Recent headlines read of record stock market gains and the lowest unemployment levels in years. As these things are happening, Cobb County’s tax digest is the highest ever. Yet Cobb County Commission Chairman Mike Boyce is saying the county doesn’t have the money it needs to pay for the facilities and services it provides and needs to raise taxes to meet its commitments. Together, these things raise the question: How can it be that Cobb, one of the economic engines of the region, is staring at a $30 million shortfall?
In 2009, decreases in the county’s tax digest prompted then-Chairman Sam Olens to discontinue the annual contribution to the county’s “rainy-day fund” – the fund used to meet capital maintenance needs. Following Olens’ departure, new Chairman Tim Lee continued to withhold the annual contribution. The absence of rainy-day funds forced the Board of Commissioners to load the 2011 SPLOST with capital projects, such as extensive work in the parks.
Fast forward to 2015. When the list of proposed projects for a 2016 SPLOST referendum was completed, I voted against putting it on the ballot. I felt it was filled with “wants” and not “needs.” I also felt that many of these “wants” were going to increase county spending.
On a positive note, the county’s original 2017 budget proposal included two special reserve funds. One of the funds addressed anticipated revenue reductions that would take place as the Title Ad Valorem Tax (TAVT) matures. The other would address economic development contingencies. In addition to these two funds, the Board also set aside $10.5 million in anticipation of the first-year costs of a pay-and-class study for county employees. Unfortunately, due to a last-minute millage reduction pushed through by Lee, the Board adopted what was termed a “structurally balanced” budget.
Lee was defeated in his 2016 re-election bid by Boyce. In his first six months, Chairman Boyce got the pay-and-class pay scales approved and convinced the Board to issue the bonds (approved by the voters back in 2009) to purchase land for parks. As the Board prepared to set the millage and adopt the 2018 budget, the chairman proposed a .13 mil tax increase. The increase, which would generate approximately $4 million to be used for the park bond, elicited strong opposition from citizens. It was ultimately rejected on a 3-2 vote of the Board.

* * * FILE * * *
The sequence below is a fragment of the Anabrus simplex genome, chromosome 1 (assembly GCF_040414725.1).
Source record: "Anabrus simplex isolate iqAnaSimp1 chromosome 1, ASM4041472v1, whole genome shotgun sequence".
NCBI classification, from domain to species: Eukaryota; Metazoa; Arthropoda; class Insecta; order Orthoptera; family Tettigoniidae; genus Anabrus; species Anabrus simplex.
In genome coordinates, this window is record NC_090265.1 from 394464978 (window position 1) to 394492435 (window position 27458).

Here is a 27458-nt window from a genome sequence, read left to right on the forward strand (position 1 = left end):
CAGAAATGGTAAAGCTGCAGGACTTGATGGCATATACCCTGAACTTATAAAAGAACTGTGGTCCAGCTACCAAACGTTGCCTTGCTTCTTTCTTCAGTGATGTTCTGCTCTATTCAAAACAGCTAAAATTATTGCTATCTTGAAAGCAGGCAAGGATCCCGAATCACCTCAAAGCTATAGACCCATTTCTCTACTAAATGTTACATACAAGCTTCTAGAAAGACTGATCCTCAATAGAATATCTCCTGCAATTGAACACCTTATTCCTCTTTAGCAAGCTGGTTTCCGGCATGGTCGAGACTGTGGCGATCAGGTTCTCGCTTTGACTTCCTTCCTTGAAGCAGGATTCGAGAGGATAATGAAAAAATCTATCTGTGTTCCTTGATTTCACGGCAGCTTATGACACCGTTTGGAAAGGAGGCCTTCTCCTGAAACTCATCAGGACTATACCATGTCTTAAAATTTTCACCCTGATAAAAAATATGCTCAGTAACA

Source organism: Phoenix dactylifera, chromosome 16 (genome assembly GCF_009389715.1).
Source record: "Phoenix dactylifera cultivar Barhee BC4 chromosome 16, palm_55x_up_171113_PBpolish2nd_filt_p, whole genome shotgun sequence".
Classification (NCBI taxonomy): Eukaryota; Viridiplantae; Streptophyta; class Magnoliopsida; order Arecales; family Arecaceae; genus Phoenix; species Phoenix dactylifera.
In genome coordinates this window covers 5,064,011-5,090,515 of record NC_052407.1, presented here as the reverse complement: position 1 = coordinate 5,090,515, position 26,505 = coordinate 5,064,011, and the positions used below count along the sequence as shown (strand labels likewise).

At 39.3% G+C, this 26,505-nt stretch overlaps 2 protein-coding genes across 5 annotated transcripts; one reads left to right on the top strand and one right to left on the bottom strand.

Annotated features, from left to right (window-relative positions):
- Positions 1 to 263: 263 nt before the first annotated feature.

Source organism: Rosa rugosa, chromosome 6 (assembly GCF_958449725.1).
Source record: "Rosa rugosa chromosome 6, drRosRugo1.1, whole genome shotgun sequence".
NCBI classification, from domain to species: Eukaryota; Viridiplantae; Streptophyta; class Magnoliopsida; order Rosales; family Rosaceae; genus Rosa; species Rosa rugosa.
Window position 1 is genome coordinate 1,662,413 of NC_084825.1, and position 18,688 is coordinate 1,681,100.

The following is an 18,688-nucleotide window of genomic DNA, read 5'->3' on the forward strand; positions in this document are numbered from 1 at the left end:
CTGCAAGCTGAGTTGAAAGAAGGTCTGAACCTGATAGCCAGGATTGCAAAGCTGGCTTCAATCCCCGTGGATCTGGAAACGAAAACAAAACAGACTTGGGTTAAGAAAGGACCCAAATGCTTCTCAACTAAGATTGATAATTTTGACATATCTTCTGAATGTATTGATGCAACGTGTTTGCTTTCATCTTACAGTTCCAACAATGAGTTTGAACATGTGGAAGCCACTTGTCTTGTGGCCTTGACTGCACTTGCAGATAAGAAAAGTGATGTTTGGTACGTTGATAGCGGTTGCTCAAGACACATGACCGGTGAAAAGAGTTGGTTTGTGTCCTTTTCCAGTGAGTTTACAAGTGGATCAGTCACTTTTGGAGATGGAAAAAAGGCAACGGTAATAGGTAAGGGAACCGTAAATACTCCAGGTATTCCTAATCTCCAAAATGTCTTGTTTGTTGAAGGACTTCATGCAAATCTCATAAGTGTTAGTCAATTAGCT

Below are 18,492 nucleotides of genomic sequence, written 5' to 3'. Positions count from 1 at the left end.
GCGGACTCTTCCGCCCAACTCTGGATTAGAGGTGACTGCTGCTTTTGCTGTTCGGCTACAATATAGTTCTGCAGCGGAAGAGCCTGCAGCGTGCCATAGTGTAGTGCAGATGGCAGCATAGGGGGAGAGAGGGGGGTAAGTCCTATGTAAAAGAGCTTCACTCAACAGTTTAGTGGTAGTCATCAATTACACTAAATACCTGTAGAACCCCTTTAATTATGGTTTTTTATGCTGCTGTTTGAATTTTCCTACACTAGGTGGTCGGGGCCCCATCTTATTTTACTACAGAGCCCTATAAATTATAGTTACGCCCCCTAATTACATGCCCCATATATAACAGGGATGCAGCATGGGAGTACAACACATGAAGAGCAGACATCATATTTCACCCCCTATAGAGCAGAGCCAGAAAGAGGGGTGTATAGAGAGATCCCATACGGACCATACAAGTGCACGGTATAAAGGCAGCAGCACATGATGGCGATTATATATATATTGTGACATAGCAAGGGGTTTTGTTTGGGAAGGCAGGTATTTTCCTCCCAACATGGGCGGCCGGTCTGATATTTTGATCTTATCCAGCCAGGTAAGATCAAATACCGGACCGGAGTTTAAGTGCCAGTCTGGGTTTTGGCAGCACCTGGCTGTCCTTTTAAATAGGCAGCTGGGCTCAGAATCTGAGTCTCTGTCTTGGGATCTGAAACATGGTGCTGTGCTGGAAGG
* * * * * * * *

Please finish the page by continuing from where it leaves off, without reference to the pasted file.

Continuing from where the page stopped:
Prior to my vote against the proposed increase, I explained that the Board needs to get a handle on the county’s spending before considering any tax increases. From staff presentations, it was clear to me that the previous budgets had ignored basic maintenance requirements even as spending increased. The staff presentations made it clear that previous leadership had kept the Board in the dark for too long.
The rejection of the tax increase and the adoption of the provisions of the pay-and-class study caused the board to use one-time monies – much of which had been set aside by the previously – to balance the budget. Approximately half of the TAVT reserve fund, all of the $10.5 million and half of the economic development contingency were used.
At the Board’s annual retreat in October, the commissioners were asked to categorize all county services as mandated, essential, or desired. Then, after receiving potential cuts from staff, were asked to create a balanced budget with a beginning shortfall of $55 million. This number included the vehicle replacement needs.
I and one other commissioner were successful in dealing with the $55 million gap by using a combination on of service/program cuts, fee increases and in my case a .5 mil tax increase. The .5 mil increase raises approximately $14 million. When I began my first term in 2009 I expressed concern that most program fees only collected fifty cents for every dollar spent. In late 2017, the Board approved a revised fee scale that brings most fees closer to market rates and closes the gap between program costs and fee income.
There are some who claim the budget shortfall is due to costs related to the Braves project. I reject this notion. Costs associated with the Braves project were funded bonds or by SPLOST money. The $10 million infrastructure payment was part of the original funding formula.
Boyce has reportedly said that, to keep Cobb as a “five star county,” the Board must find a way to continue funding existing programs and bring back many that were discontinued. This seems to suggest the need for a millage increase. I cannot support any increase in the millage without cuts in services that are not mandated or essential to county operations.
The first step is to take the list of mandated, essential, and desired services agreed to by the commissioners to the public to confirm that everyone is on the same page. Next would be to fund the mandated, then move to the essential. When money runs out, those are the services that the county will continue to provide. If the essential list is not completely funded then, and only then would I consider a tax increase.